Essay on Antigone - The Tragic Flaw

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Antigone - The Tragic Flaw

Antigone, Sophocles’ classical Greek tragedy, presents tragic flaw as the cause of the destruction of Creon, the king of Thebes. This essay examines that flaw and the critical perspective on it.

Robert D. Murray, Jr. in “Thought and Structure in Sophoclean Tragedy” gives the perspective of the Greek audience, and thereby the reason why there has to be a tragic flaw in Sophoclean tragedy: “A Greek of the fifth century would, of course, have felt. . . . that moral instruction was a vital and valuable function of tragic drama, in particular, and that the voice of the poet was the voice of morality and wisdom as well as of beauty” (23).

In Antigone the new king, Creon,
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Ismene interacts with Antigone as a foil, demurring in the face of Creon’s threat of stoning to death as punishment for violators of his decree regarding Polynices. Antigone is a religious person who is not afraid of death, and who respects the laws of the gods more than those of men:

Nay, be what thou wilt; but I will bury him: well for me to die in doing that. I

shall rest, a loved one with him whom I have loved, sinless in my crime; for I owe a longer allegiance to the dead than to the living: in that world I shall abide for ever. But if thou wilt, be guilty of dishonouring laws which the gods have established in honour.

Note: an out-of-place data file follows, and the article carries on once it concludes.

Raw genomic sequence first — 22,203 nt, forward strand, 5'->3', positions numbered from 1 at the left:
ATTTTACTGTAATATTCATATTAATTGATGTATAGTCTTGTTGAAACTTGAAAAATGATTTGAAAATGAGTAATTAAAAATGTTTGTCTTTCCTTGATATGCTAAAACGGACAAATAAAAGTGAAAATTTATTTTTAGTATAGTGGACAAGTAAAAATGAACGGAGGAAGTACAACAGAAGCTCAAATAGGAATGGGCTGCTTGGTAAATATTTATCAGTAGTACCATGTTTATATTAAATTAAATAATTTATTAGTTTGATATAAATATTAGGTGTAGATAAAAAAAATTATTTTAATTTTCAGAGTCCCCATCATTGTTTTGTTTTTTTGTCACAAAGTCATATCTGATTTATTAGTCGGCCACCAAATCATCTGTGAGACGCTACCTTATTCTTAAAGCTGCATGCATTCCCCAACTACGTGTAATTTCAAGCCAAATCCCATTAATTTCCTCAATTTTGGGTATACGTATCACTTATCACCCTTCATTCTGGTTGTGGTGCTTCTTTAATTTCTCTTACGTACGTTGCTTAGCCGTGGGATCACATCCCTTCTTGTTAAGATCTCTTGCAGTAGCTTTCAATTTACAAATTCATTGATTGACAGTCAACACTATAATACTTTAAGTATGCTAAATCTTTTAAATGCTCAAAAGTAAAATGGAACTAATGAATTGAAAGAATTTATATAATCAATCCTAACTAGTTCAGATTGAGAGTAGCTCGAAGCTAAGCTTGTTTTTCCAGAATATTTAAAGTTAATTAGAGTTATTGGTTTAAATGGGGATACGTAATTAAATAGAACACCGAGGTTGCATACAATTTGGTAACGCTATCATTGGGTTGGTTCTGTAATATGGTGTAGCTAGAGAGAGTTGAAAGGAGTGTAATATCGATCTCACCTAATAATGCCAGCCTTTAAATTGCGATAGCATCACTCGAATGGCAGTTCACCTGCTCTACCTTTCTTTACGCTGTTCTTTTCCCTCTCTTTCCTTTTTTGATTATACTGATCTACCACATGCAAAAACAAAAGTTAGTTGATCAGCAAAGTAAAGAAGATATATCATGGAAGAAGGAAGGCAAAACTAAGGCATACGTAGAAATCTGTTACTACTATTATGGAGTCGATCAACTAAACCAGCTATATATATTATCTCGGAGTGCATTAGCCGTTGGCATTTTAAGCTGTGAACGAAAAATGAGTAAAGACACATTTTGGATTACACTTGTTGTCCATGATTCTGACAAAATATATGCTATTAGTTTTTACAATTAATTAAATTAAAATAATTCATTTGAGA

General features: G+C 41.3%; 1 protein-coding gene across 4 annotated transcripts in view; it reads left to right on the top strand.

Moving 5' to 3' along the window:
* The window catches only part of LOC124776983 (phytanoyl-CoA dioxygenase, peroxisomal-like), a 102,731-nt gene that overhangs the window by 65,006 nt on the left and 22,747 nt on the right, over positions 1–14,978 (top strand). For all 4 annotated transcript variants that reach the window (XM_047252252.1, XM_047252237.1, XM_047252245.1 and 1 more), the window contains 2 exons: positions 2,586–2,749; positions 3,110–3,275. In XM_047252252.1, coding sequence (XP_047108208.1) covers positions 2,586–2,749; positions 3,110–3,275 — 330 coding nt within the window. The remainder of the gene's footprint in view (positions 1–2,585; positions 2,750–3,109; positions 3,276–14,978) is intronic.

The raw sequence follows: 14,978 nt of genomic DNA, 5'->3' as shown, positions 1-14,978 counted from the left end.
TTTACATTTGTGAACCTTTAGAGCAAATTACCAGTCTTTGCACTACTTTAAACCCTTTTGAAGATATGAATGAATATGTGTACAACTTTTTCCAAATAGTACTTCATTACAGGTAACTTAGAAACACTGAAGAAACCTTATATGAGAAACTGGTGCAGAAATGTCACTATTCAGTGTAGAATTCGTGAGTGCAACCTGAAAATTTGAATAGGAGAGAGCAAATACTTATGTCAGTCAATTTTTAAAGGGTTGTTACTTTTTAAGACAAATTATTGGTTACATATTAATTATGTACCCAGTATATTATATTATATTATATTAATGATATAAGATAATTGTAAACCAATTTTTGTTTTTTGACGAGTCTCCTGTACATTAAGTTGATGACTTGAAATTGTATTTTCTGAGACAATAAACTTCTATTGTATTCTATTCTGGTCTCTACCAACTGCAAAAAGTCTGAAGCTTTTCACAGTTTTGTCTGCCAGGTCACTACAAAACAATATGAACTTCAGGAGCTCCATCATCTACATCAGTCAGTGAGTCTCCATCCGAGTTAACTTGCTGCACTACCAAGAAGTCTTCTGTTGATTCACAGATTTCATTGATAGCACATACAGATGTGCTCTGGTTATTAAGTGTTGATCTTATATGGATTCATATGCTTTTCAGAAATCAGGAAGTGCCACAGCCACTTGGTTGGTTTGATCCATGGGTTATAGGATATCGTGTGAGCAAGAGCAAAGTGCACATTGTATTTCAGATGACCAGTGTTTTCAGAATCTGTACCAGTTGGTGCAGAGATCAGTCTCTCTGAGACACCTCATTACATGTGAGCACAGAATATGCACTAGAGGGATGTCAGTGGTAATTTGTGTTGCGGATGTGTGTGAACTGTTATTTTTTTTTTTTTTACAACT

Ismene is unmoved by the reasoning and sentiments of her sister: “I do them no dishonour; but to defy the State,-I have no strength for that.” Her conflict with her sister over the unlawful interment is not a serious conflict for either of the sisters. Ismene, in parting, accuses Antigone of foolishness in her bold plans: “Go, then, if thou must; and of this be sure,-that though thine errand is foolish, to thy dear ones thou art truly dear.” Ismene, one might say, is “humble and pious” to the king first and to the gods secondly. Creon is introduced into the drama, the antithesis of humility and piety; he replaces Eteocles as ruler in Thebes: “I now possess the throne and all its powers, by nearness of kinship to
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